I'm actually too tired to give my views on this subject (had 4 hours of sleep last night) but I have much to add on the genetic-neuroscience front.



posted on Nov, 11 2013 @ 06:17 PM
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reply to post by Astrocyte
 


...Most sociopaths were born that way. So I think the "trauma" happens in the womb. Check out "The Anatomy of Violence" by Adrian Raine for an interesting analysis of recent research into psychopathy.


I don't think this is proved at all, and I don't agree. Numerous sociopaths are created through extreme abuse, living in war zones, etc. ...I DO know there is a movement to prove sociopathy and other ills are "genetic," towards pushing a questionable agenda. ...Looking forward to your next post(s).



posted on Nov, 12 2013 @ 02:16 AM
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reply to post by soficrow
 





I don't think this is proved at all, and I don't agree.


With affective disorders, the individual needs to reorient him or herself to positive emotions. These types of disorders represent disorganizations in the social engagement system. Disorganization = trauma. The mind-body connection is weakened in trauma, resulting in a state called "dissociation".

Sociopaths, conversely, experience very strong positive emotions. Many of them are narcissists; and many, in fact, become criminals, or adapt so successfully as to become wealthy business people. What's wrong with their brains is not so simple as "not feeling connected to their bodies"; they are connected to their bodies, but for some reason, their own emotional experience does not promote an inter-subjective awareness of other peoples emotions.

This implies that there is something wrong in the corticobulbar regions of the brain which mediate between higher cognitive functions and basic emotional states. In the normal person, the sight of another persons pain evinces feelings of pain in the observer. Evolutionary theorists see this as adaptive since it promotes social cohesion. The brains basic emotive drives (7 of them, usually) kick in an emotion whenever it is appropriate - our hippocampus gives us this orientation. When my sister is kissing her husband on her wedding day, my sense of love for her is kicked into gear.

Not only do sociopaths not feel bad for you, but they don't feel good for you either.




Numerous sociopaths are created through extreme abuse, living in war zones, etc. ...I DO know there is a movement to prove sociopathy and other ills are "genetic," towards pushing a questionable agenda. ...Looking forward to your next post(s).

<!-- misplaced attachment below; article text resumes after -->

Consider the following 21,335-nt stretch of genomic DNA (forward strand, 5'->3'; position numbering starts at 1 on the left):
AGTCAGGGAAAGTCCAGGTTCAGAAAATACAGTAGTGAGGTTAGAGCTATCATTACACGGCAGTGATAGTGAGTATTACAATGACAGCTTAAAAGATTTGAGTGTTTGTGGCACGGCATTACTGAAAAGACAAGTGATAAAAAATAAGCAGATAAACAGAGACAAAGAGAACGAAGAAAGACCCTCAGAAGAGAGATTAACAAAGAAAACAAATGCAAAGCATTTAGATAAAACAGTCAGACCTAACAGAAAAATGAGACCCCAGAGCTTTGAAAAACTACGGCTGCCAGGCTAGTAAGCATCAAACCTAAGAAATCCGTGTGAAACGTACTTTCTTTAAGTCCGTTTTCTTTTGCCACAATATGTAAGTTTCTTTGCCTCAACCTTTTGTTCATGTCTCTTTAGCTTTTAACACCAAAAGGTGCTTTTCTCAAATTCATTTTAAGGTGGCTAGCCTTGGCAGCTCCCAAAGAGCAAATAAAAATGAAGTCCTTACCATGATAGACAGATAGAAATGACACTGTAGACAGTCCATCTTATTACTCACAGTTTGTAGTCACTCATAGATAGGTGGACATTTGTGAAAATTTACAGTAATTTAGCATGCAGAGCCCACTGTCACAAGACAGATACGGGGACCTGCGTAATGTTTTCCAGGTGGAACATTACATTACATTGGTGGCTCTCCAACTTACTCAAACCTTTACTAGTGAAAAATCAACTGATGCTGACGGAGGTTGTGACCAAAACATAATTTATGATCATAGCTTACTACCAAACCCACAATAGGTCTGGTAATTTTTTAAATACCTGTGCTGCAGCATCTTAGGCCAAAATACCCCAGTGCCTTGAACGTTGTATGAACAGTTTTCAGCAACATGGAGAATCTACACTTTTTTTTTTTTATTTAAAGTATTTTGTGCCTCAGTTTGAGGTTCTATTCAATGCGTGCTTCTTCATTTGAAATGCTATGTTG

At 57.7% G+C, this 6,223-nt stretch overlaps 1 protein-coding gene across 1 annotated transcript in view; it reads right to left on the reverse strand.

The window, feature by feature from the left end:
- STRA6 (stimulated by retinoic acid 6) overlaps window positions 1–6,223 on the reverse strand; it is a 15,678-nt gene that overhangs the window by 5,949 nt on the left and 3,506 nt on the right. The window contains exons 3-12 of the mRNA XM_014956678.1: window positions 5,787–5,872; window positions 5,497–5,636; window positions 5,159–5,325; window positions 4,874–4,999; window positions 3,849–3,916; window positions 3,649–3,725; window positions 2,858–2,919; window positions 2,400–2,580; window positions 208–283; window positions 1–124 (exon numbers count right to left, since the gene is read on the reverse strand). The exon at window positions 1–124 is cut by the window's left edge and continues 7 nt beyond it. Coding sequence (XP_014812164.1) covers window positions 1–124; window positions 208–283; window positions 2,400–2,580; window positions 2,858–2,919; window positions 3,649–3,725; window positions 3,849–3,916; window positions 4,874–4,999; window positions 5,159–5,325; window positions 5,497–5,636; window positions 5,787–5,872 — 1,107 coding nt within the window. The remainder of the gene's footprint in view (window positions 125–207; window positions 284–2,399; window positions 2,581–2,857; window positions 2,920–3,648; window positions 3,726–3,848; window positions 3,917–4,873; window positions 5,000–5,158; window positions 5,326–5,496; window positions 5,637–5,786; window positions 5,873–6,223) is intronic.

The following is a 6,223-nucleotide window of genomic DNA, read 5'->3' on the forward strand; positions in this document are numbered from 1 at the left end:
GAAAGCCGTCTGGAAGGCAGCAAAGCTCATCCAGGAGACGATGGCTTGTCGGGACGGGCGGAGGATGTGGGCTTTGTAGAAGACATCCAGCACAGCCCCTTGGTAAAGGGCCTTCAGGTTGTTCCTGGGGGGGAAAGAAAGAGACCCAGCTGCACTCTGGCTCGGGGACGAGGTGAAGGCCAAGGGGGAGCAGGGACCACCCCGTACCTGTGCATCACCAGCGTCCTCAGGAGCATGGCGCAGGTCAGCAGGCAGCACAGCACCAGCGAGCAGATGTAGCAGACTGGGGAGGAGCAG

Just a suggestion. When going about analyzing things like this, what is your chief emotional interest? This is how I typically reason, but from your perspective. I like to break things down into basic factors:

1) were discussing psychopathy; I am seeking to explain the etiological, biological, psychological and behavioral aspects of it as objectively as I possibly can

2) you have an assumption, an emotional bias, which causes you to pay special attention to the presence of a movement "to prove sociopathy and other ills are "genetic," towards pushing a questionable agenda".

Now, whether or not there is or isn't a movement is irrelevant to the science of what I'm discussing. What's relevant in discussing this are the etiological, biological, psychological and behavioral dimensions of the issue. Politics is an irrelevant distraction in this conversation.

Also, since all things which happen to us have a genetic/biological aspect to it, I don't see how studying these aspects imply something nefarious.

Personally, I am always on guard against over-politicization of science. And with regard to Adrian Raine, I am fairly averse to his views that people should be screened for psychopathy in schools as a way to reduce violence in society. This, obviously, is quite socialistic and arguably unconstitutional. Doing something like this - the power that it bequeaths - is frightening. I agree.

That said, all I've written about psychopathy stands. Most of the time, psychopathy is prenatal. In other cases, a person suffered severe emotional abuse which caused him to develop in a very anti-social way; but for someone like this, unlike prenatal sociopaths, would not likely have the pristine social skills that succesful sociopaths use to navigate and manipulate their way through the social scene.



posted on Nov, 12 2013 @ 08:37 AM
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reply to post by Astrocyte
 


...Most of the time, psychopathy is prenatal.


Politics aside, your rhetoric is peppered with sweeping "scientific" generalizations like the above. And NO supporting references or documentation. I call bs but will leave you to it.



posted on Nov, 12 2013 @ 09:12 AM
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Astrocyte
Some place in your brain, in the hippocampus, lies a set of neurons that associate with a set of neurons in the amygdala, which link up with neurons in the brain stem. The autonomic system keeps the brain aware - a process called neuroception - to "threats" in the environment. For whatever reason, probably related to a previous experience, your brain learned to associate "fear" with this particular context. Your hippocampus and amygdala sees a girl, and reads "threat, be vigilant". The explicit "cognitive" memory for why you should feel a sense of threat is gone. But nevertheless, a few brain regions are automatically activated by the regulatory functions of the brain stem, particularly a region called the vagus nerve.